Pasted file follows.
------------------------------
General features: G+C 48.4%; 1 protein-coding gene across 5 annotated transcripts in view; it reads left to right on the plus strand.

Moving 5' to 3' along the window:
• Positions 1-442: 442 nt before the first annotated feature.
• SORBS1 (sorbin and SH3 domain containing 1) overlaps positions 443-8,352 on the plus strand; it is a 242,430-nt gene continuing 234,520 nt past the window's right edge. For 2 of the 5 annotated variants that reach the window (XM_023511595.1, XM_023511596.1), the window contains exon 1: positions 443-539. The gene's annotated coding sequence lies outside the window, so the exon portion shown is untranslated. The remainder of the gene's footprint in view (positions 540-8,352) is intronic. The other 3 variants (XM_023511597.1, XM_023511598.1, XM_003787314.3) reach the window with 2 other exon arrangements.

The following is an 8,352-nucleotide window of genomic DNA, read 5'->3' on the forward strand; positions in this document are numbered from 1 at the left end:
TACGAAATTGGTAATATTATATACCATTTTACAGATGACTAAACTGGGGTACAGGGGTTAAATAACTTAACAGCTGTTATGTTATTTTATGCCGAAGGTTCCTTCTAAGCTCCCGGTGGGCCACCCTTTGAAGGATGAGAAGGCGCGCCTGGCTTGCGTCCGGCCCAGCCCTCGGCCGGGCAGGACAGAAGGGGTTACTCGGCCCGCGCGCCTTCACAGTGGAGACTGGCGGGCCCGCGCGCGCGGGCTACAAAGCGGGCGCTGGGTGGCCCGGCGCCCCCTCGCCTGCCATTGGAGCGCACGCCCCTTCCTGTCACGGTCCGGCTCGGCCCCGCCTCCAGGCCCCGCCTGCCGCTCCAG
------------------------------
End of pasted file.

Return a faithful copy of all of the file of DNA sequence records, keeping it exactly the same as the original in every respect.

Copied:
General features: G+C 48.4%; 1 protein-coding gene across 5 annotated transcripts in view; it reads left to right on the plus strand.

Moving 5' to 3' along the window:
• Positions 1-442: 442 nt before the first annotated feature.
• SORBS1 (sorbin and SH3 domain containing 1) overlaps positions 443-8,352 on the plus strand; it is a 242,430-nt gene continuing 234,520 nt past the window's right edge. For 2 of the 5 annotated variants that reach the window (XM_023511595.1, XM_023511596.1), the window contains exon 1: positions 443-539. The gene's annotated coding sequence lies outside the window, so the exon portion shown is untranslated. The remainder of the gene's footprint in view (positions 540-8,352) is intronic. The other 3 variants (XM_023511597.1, XM_023511598.1, XM_003787314.3) reach the window with 2 other exon arrangements.

The following is an 8,352-nucleotide window of genomic DNA, read 5'->3' on the forward strand; positions in this document are numbered from 1 at the left end:
TACGAAATTGGTAATATTATATACCATTTTACAGATGACTAAACTGGGGTACAGGGGTTAAATAACTTAACAGCTGTTATGTTATTTTATGCCGAAGGTTCCTTCTAAGCTCCCGGTGGGCCACCCTTTGAAGGATGAGAAGGCGCGCCTGGCTTGCGTCCGGCCCAGCCCTCGGCCGGGCAGGACAGAAGGGGTTACTCGGCCCGCGCGCCTTCACAGTGGAGACTGGCGGGCCCGCGCGCGCGGGCTACAAAGCGGGCGCTGGGTGGCCCGGCGCCCCCTCGCCTGCCATTGGAGCGCACGCCCCTTCCTGTCACGGTCCGGCTCGGCCCCGCCTCCAGGCCCCGCCTGCCGCTCCAG